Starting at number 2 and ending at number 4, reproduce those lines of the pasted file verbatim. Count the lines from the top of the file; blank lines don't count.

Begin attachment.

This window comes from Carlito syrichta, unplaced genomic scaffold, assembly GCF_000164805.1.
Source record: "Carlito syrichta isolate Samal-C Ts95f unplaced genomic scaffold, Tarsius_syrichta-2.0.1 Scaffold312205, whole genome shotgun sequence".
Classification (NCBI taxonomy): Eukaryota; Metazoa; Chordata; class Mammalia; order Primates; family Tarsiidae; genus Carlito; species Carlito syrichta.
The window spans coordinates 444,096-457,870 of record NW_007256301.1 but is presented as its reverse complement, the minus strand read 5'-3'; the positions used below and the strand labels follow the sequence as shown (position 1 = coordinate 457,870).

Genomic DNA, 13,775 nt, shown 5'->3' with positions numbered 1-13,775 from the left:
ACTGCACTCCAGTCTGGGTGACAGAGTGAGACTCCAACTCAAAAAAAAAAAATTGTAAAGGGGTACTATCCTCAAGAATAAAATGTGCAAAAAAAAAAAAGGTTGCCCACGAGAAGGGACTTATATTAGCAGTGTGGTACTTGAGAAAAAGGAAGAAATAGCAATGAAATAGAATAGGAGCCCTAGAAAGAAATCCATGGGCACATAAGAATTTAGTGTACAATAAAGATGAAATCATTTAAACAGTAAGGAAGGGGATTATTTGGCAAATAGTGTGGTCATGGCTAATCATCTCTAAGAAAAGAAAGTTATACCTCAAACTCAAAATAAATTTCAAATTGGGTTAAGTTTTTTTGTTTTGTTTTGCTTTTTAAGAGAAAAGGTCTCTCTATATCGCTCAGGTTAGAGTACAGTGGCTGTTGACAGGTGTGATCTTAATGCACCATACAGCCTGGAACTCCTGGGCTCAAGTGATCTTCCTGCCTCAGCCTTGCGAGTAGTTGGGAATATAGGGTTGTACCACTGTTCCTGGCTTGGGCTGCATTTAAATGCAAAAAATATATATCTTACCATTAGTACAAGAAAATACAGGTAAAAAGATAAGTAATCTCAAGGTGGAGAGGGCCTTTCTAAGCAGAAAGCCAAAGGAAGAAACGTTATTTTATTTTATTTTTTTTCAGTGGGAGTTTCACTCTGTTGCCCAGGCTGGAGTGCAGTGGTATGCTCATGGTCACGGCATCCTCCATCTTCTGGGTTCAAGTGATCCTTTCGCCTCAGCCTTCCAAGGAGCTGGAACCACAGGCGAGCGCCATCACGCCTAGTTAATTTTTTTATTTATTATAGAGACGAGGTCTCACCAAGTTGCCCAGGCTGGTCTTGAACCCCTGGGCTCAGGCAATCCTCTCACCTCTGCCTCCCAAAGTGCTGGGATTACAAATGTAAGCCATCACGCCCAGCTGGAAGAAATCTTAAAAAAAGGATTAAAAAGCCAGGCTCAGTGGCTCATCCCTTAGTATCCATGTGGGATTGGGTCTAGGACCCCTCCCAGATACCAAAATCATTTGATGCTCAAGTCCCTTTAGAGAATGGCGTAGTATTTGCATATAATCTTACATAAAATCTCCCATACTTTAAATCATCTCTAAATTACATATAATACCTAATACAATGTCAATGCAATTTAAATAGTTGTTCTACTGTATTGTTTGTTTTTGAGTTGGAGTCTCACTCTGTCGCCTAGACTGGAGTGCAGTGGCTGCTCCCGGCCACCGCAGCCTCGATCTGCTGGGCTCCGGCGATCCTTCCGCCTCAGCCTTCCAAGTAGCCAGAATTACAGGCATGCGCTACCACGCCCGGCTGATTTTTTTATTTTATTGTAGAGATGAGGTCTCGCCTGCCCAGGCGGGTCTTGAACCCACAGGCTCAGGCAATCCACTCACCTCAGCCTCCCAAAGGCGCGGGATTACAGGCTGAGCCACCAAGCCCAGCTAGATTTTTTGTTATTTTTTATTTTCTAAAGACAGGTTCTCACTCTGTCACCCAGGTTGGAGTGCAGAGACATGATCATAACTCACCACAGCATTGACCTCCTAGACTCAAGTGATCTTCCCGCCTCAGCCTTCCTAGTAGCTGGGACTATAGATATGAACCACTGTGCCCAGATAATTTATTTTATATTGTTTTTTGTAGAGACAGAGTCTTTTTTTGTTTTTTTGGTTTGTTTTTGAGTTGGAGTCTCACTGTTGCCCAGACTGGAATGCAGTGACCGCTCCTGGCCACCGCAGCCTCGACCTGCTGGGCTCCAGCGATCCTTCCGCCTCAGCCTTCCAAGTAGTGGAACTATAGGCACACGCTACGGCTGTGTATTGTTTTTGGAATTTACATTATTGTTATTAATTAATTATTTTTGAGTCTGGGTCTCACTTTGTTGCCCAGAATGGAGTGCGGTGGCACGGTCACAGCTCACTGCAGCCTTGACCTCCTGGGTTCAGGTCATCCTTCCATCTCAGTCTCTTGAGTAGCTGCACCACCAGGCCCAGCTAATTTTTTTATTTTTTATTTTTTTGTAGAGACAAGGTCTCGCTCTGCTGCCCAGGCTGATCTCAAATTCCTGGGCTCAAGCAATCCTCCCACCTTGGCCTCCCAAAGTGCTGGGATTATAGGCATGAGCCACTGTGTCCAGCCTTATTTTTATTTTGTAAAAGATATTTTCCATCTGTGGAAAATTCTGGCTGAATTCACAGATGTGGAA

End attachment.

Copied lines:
Source record: "Carlito syrichta isolate Samal-C Ts95f unplaced genomic scaffold, Tarsius_syrichta-2.0.1 Scaffold312205, whole genome shotgun sequence".
Classification (NCBI taxonomy): Eukaryota; Metazoa; Chordata; class Mammalia; order Primates; family Tarsiidae; genus Carlito; species Carlito syrichta.
The window spans coordinates 444,096-457,870 of record NW_007256301.1 but is presented as its reverse complement, the minus strand read 5'-3'; the positions used below and the strand labels follow the sequence as shown (position 1 = coordinate 457,870).